I remember looking at this tiny creature weighing slightly over 6 lbs. and wondering how in the world I was lucky enough to get in on this gig?

Late this morning (Monday - May 15), following a crazy weekend assisting my daughter and her wonderful boyfriend John in their move to the East Village of Manhattan, it was time for her to catch the subway that would whisk her back to her new, albeit tiny (350 square feet) digs and it was time for me to catch a cab from my hotel to LaGuardia and head back to the land of free refills of sweet iced tea and gentile drivers.

No question, we were all exhausted on every level that one can feel exhaustion; mentally, emotionally and definitely physically. Sleep was not on the agenda, but construction and unpacking was and, given the miniscule space available to work, Katie and John had to get creative with space and they truly did.

But the time that I had dreaded since the evening she and John arrived back home, so giddy about their new apartment, the fact that they were REALLY doing this, had finally come. Six weeks ago all of this "moving to Manhattan" talk felt distant, something so far into the future that I didn't understand that the days were flying by and the future was fast approaching...as futures are wont to do.

I'm not generally one to cry. In fact, I can do stoic with the best of them, but there was nothing stoic about the scene outside the Marriott, with cabs and buses and cars and hundreds of people milling about and getting on with their afternoon business. I didn't cry so much as I actually sobbed - you know, the kind of sobbing that happens when one truly feels something so deep, so impossible to explain or express in any other form or fashion. It just happened and I have the red-rimmed, swollen eyes to prove it - either that, or I've gotten into some serious pollen.

To be honest, my separation anxiety had been building for the past 24 hours. Katie came by the hotel yesterday and we spent some time looking at photos from the weekend, chatting about this and that and everything in between - everything, that is, but the upcoming separation.

I dropped a few tears yesterday which seemed appropriate since it was Mother's Day. But yesterday was nothing close to the torrential tearfall and soaking that occurred as I hugged my daughter for longer than I can recall hugging anyone in recent memory.

I didn't want to let go. I was holding my baby, my co-worker, my partner-in-a-few crimes (nothing major), my almost 23 year companion and my very best friend, and all of those roles were filled by this one amazing 5'0" sprite who is creative, brilliant, quick-tempered, at times impulsive, obstinate, mercurial, whimsical, fickle, passionate and a procrastinator par excellence. I would love to be able to blame her father for the less admirable traits, but she's my clone up one side and down the other. That apple most certainly didn't fall far from this tree.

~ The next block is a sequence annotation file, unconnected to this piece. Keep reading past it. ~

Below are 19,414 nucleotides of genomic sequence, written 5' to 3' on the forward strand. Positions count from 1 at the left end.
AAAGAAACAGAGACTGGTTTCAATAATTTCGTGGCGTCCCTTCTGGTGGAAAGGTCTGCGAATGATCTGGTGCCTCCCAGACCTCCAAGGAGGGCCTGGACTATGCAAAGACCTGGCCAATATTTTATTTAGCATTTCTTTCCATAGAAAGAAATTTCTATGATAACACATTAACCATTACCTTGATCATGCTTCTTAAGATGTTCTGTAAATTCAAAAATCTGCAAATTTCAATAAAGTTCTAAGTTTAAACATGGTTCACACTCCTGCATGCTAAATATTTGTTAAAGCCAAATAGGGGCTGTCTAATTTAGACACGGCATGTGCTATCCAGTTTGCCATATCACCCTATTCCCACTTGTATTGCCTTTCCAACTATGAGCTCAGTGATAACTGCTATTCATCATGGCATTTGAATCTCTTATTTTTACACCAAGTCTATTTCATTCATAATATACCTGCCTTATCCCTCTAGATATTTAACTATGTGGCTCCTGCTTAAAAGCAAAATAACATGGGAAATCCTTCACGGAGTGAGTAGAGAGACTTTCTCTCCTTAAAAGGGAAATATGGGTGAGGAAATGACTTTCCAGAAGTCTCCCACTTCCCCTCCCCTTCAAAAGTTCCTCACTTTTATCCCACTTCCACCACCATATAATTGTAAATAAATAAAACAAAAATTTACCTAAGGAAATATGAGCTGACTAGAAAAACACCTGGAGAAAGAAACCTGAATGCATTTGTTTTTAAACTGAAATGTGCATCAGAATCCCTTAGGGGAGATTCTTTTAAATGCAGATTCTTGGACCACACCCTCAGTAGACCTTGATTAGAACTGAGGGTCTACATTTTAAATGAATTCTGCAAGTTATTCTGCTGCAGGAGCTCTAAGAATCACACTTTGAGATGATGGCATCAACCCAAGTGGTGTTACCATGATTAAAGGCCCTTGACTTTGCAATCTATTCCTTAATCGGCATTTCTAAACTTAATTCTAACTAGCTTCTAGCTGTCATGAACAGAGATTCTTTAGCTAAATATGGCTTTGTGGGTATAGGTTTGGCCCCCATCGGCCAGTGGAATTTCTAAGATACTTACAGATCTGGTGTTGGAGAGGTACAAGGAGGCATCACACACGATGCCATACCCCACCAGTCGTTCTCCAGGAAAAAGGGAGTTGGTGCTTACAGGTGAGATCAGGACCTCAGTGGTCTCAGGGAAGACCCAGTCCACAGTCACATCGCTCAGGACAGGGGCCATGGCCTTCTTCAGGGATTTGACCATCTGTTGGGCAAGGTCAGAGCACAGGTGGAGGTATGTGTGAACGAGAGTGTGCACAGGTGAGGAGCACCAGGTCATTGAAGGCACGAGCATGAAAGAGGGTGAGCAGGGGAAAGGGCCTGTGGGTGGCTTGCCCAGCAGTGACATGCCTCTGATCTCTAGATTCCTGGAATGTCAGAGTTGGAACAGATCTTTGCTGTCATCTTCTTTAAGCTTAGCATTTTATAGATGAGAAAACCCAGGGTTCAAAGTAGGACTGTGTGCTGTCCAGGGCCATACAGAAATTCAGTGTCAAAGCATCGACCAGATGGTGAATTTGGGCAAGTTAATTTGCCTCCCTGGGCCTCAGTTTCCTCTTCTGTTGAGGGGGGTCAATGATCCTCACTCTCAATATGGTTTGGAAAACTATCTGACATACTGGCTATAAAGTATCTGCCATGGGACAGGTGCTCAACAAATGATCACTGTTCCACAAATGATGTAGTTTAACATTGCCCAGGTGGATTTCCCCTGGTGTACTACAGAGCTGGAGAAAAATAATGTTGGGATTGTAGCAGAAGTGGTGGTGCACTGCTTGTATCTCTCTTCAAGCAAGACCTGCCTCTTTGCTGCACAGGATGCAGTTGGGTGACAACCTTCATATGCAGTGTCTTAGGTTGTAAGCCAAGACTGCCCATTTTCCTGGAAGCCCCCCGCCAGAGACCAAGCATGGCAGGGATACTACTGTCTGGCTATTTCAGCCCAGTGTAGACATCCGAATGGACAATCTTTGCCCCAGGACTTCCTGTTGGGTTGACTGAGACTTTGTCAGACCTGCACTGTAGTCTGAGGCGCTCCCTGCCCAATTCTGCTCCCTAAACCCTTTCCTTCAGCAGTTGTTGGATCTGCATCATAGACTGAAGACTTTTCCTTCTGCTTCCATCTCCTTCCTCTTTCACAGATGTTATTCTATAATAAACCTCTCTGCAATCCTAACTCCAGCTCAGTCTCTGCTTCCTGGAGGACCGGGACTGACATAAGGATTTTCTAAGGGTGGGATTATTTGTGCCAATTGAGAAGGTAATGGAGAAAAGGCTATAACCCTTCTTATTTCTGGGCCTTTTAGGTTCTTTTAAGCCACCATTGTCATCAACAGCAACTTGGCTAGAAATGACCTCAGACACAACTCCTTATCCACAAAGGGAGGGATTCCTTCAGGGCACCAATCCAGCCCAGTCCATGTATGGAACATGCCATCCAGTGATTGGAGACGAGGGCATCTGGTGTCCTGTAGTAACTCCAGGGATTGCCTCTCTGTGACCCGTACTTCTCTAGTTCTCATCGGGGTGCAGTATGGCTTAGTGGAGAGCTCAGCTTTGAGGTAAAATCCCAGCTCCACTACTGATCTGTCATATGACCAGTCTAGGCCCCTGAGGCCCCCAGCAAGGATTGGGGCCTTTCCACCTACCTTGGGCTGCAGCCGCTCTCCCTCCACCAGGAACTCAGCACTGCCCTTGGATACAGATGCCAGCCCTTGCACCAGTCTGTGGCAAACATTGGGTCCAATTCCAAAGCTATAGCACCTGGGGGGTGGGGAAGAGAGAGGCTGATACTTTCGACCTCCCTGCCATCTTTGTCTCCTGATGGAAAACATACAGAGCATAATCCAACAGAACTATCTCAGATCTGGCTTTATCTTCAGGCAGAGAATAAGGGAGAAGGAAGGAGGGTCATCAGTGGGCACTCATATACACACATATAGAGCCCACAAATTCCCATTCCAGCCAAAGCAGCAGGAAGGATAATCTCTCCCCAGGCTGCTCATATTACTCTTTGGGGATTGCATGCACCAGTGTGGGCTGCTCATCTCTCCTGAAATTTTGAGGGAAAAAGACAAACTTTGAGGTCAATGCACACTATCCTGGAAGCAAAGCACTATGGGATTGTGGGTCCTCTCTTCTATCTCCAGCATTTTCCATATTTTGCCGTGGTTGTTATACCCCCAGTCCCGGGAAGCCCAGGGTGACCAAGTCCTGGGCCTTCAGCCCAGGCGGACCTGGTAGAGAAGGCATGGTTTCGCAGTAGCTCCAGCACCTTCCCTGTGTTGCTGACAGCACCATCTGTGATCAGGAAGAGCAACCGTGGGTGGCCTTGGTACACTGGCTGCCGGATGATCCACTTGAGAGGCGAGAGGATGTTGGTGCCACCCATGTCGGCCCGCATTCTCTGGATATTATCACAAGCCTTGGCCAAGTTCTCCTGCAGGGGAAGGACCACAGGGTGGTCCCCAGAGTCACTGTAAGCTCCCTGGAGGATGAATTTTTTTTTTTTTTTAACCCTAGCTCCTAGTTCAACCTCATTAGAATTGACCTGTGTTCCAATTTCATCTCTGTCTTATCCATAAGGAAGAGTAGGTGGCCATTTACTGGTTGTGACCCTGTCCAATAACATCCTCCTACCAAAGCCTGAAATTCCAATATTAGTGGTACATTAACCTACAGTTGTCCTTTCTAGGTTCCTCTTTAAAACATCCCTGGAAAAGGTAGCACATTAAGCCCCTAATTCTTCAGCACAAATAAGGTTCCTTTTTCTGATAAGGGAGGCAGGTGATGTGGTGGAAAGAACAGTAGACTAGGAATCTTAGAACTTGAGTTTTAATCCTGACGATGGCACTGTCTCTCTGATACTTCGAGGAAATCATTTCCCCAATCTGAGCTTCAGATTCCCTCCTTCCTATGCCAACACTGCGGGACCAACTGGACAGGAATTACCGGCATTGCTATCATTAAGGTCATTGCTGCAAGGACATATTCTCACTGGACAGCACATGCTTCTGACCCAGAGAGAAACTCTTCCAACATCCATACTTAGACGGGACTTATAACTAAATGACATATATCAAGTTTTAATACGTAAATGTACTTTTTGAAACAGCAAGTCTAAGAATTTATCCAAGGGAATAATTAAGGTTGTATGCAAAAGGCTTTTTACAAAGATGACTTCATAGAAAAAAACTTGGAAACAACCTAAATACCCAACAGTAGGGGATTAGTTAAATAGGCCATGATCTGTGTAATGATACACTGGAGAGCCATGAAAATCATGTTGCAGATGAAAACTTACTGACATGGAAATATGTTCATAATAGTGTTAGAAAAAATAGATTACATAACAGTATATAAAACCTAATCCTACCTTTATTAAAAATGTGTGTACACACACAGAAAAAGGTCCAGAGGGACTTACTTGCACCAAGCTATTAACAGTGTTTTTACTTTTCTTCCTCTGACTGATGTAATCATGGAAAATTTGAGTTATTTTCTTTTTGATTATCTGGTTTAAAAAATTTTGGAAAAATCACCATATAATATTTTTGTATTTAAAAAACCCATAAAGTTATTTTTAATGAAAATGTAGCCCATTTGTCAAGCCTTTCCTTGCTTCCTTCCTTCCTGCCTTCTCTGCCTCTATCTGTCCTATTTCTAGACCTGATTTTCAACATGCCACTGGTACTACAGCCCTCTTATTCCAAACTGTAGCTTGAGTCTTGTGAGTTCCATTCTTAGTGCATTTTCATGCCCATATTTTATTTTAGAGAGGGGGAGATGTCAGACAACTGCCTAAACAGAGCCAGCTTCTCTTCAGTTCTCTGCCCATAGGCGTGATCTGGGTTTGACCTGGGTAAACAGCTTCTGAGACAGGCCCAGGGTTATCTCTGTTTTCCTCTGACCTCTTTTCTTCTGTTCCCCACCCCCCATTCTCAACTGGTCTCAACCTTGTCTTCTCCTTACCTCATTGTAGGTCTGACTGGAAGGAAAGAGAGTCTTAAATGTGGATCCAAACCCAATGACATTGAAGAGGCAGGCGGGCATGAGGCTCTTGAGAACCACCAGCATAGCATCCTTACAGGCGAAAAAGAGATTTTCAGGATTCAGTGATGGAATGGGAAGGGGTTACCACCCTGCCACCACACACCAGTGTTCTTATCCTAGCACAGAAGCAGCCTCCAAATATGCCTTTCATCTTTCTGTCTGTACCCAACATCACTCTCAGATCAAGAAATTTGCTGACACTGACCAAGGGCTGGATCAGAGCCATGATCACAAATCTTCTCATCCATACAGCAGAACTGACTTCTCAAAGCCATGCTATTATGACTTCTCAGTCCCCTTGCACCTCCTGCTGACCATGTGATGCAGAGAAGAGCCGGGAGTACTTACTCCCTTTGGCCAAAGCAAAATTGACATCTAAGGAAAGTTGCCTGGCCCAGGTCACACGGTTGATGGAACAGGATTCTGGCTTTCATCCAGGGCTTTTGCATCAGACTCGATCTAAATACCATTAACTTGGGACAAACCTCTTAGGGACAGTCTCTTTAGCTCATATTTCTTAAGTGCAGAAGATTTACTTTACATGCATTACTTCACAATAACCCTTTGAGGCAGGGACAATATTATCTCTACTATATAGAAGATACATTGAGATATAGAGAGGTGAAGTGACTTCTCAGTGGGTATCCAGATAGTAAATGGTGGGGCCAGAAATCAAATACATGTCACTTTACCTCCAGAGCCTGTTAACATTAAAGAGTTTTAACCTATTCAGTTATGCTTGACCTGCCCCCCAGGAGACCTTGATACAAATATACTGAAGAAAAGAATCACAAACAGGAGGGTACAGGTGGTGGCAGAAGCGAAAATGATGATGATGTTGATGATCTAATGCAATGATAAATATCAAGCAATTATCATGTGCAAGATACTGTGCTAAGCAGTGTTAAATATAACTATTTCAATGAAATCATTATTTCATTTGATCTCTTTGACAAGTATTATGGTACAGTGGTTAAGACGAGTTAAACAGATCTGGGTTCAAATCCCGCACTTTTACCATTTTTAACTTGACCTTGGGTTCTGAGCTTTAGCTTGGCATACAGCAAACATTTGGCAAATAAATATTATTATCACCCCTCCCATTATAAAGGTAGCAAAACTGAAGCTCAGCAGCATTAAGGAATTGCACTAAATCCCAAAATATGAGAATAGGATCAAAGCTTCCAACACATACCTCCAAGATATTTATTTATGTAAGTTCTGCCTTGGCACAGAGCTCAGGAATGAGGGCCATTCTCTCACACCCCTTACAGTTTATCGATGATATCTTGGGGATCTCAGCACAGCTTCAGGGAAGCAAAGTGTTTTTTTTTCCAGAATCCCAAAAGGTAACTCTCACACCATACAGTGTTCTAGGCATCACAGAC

I know I held her this afternoon in an embrace that had to have lasted close to five minutes. And then I hugged her again. I finally stepped back and then I stood and I watched her walk down that busy street until she turned the corner toward her subway station. I can't remember feeling my heart beat so hard in my chest and the desire to sprint after her and grab her hand and whisk her away with me back to North Carolina. It was so primal. I felt so small and alone and nothing made any sense at all. The anguish I felt was something I had to deal with on my own and for a few minutes I honestly didn't think I could handle any of it.

The bellman hailed a cab and I cried as I climbed in that big yellow taxi and I cried every mile along the way to LaGuardia Airport and that damn American Airlines commuter jet that took me away from my Katie. I cried as the flight attendant went over the take-off spiel as we took off and in her much too perky flight attendant voice, she announced over the PA system, "And, if you look toward the left side of the plane, you can see Shea Stadium, the George Washington Bridge, the Empire State Building - and now you can see the Jersey Shore!". I wanted so much to scream, "Stop this plane - I have to go back! I left something - MY DAUGHTER!!!!!", but that would only have made me look more insane than I probably already appeared.

There I was deep into despair and wouldn't you just know I'd wind up on an airplane with a flight attendant who felt it her duty to point out all of those famous Manhattan landmarks, so chirpy that I wondered if I might have to use one of those air sickness bags. She was definitely thorough and on top of her travelogue game, but my thoughts were riding the subway toward the funky, offbeat streets that define the East Village - and their newest resident.